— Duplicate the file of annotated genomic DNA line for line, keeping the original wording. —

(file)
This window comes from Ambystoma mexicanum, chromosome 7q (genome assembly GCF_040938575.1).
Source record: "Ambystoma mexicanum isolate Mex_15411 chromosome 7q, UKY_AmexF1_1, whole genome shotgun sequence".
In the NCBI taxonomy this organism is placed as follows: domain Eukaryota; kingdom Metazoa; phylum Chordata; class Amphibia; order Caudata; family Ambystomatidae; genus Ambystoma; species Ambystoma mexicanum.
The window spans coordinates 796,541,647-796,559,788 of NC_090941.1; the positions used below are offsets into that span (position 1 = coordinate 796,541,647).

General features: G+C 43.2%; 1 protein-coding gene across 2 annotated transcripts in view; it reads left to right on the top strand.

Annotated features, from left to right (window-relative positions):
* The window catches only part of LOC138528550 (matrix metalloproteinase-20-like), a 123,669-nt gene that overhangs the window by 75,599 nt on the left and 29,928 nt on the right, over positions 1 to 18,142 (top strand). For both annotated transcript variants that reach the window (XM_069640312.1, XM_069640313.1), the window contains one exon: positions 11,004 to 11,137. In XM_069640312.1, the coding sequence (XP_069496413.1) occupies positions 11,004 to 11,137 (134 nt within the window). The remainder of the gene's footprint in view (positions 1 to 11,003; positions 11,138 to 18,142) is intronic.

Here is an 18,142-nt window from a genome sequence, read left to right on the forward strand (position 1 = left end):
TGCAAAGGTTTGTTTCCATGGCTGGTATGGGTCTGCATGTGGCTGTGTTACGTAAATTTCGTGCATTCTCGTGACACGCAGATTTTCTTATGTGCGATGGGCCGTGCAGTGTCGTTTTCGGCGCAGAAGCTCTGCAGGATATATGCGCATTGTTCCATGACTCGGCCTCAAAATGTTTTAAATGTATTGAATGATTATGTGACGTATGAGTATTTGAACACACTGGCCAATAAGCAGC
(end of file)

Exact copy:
This window comes from Ambystoma mexicanum, chromosome 7q (genome assembly GCF_040938575.1).
Source record: "Ambystoma mexicanum isolate Mex_15411 chromosome 7q, UKY_AmexF1_1, whole genome shotgun sequence".
In the NCBI taxonomy this organism is placed as follows: domain Eukaryota; kingdom Metazoa; phylum Chordata; class Amphibia; order Caudata; family Ambystomatidae; genus Ambystoma; species Ambystoma mexicanum.
The window spans coordinates 796,541,647-796,559,788 of NC_090941.1; the positions used below are offsets into that span (position 1 = coordinate 796,541,647).

General features: G+C 43.2%; 1 protein-coding gene across 2 annotated transcripts in view; it reads left to right on the top strand.

Annotated features, from left to right (window-relative positions):
* The window catches only part of LOC138528550 (matrix metalloproteinase-20-like), a 123,669-nt gene that overhangs the window by 75,599 nt on the left and 29,928 nt on the right, over positions 1 to 18,142 (top strand). For both annotated transcript variants that reach the window (XM_069640312.1, XM_069640313.1), the window contains one exon: positions 11,004 to 11,137. In XM_069640312.1, the coding sequence (XP_069496413.1) occupies positions 11,004 to 11,137 (134 nt within the window). The remainder of the gene's footprint in view (positions 1 to 11,003; positions 11,138 to 18,142) is intronic.

Here is an 18,142-nt window from a genome sequence, read left to right on the forward strand (position 1 = left end):
TGCAAAGGTTTGTTTCCATGGCTGGTATGGGTCTGCATGTGGCTGTGTTACGTAAATTTCGTGCATTCTCGTGACACGCAGATTTTCTTATGTGCGATGGGCCGTGCAGTGTCGTTTTCGGCGCAGAAGCTCTGCAGGATATATGCGCATTGTTCCATGACTCGGCCTCAAAATGTTTTAAATGTATTGAATGATTATGTGACGTATGAGTATTTGAACACACTGGCCAATAAGCAGC